There needs to be urgent resolution to the ongoing dispute between the Barbuda Council and the central government which has ensued over the Peace Love and Happiness (PLH) development in Barbuda.
This was the viewpoint of two professionals after Prime Minister Gaston Browne suggested — via social media last week — that he’s considering holding a referendum with the objective of removing the Barbuda Council from the country’s Constitution.
“This is not the time for us to be getting smaller. This is the time for us to be united, watching the international scene very closely, and looking to get stronger and stronger,” Professor of Sociology and Africana Studies with specialisations in Dependency Theory and Caribbean Political Economy, Dr Paget Henry said.
Attorney and member of Antiguans and Barbudans for Constitutional Reform and Education (ABCRE), Ralph Bowen told Observer that he, too, strongly disagrees with such action.
“I will never support the secession of Barbuda, not because I think that the Barbudans don’t have credible arguments to be made on how they are treated by central government, but rather Antigua and Barbuda together as a unitary state can barely survive economically in the world; can barely compete economically,” Bowen said.
Bowen further stated that the government must listen to the voices of the people.
“Any development that takes place in this unitary state, no matter which part of the geography it takes place, has to be done in a manner and approved in a manner that serves the best interest of the people,” he added.
Dr Henry suggested that a mechanism be developed to “negotiate down some of these differences that will inevitably arrive”.
He added that if the two islands were to separate, in any form, it would “be an embarrassment on both sides and will not qualify the future leaders of Antigua or Barbuda as a separate state, to lead these countries”.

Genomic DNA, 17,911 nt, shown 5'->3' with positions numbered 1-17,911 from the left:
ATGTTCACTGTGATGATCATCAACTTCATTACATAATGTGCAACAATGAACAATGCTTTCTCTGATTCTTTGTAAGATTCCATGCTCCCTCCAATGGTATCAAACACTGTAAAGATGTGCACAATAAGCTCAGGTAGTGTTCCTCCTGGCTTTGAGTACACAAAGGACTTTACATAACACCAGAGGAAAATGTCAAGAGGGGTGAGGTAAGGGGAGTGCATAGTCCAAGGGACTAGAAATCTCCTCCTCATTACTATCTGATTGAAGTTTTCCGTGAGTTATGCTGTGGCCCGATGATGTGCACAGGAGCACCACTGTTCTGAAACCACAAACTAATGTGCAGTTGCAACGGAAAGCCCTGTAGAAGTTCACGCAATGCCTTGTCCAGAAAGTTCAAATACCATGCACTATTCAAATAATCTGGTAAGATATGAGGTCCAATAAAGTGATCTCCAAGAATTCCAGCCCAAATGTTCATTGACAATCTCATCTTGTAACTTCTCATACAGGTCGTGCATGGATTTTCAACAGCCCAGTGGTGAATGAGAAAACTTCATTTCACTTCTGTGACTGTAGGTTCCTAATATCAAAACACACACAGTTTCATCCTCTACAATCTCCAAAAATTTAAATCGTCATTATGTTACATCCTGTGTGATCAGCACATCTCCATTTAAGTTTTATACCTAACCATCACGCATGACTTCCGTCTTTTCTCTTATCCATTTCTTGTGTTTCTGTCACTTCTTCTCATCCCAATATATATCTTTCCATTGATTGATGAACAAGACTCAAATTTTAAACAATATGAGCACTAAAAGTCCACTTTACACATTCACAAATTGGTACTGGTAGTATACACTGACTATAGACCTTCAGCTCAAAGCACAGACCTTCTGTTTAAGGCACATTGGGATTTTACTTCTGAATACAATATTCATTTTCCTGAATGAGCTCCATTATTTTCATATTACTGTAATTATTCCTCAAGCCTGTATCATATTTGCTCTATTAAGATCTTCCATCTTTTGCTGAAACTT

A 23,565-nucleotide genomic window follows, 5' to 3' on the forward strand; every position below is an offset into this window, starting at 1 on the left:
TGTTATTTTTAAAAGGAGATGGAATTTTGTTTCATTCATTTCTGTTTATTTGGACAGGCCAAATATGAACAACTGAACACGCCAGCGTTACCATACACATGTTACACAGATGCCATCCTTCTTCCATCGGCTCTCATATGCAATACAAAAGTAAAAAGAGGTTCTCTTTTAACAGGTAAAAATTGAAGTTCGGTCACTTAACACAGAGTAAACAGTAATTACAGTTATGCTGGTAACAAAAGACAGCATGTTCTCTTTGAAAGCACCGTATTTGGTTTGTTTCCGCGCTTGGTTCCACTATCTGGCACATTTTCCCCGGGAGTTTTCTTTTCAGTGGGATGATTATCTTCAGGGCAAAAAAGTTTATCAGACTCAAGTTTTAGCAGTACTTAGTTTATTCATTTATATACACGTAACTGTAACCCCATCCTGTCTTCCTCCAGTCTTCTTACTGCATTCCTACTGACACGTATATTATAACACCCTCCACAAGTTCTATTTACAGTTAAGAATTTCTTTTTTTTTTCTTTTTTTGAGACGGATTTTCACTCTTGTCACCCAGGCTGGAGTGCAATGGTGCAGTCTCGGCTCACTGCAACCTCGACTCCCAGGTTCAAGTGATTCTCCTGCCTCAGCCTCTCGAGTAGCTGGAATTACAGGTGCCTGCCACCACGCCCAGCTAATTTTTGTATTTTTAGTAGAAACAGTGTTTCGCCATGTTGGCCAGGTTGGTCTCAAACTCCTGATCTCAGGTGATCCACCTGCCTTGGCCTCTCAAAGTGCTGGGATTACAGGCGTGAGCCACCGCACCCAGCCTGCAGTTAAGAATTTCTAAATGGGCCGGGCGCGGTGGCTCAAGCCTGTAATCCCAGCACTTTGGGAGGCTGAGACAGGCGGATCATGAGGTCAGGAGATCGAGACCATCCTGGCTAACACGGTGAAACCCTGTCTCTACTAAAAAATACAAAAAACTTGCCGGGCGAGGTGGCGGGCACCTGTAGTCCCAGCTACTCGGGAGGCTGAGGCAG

He further explained that the underlying problem leading to the “inflammatory” statements is what is referred to as insularism.
“We need to acknowledge that we discriminate on the basis of island identities; until we acknowledge this as part of our reality that needs to be transformed, it’s going to keep biting us in the tail, Dr Henry posited.
Meanwhile, Bowen explained that such a separation would firstly require the consent of the Barbuda Council.
“We have to think about that in the context of how the council was created, the enabling legislation that created it — that is the 1976 Barbuda Local Government Act — and the constitutional protections that exist under section 123 of our Constitution to ensure that, to the extent that that changes, it is done so with the agreement of the Barbudans,” the lawyer explained.
The heated discourse between the Prime Minister and Barbuda Member of Parliament (MP) Trevor Walker intensified when Browne issued a warning to Walker to the effect that he will order police intervention, if the MP continues to ignore the country’s laws.
In Parliament last Thursday, Browne noted that – in his position on the National Security Council – he could very well order action against Walker, if the need arises.
The prime minister’s comments were in response to comments the Barbuda MP had made earlier in Parliament, that the prime minister did not have the power to arrest him.
However, Browne told Walker that if he and the Barbuda Council members do not respect the property rights of the PLH developers and did not tone down the rhetoric, he would take action against them.
Last month, a council member was arrested for obstruction, when the group assembled at the PLH’s Palmetto Point site, to protest environmental damage concerns.
Browne said a recent report from the Department of Environment noted that there was “no environmental violation” taking place.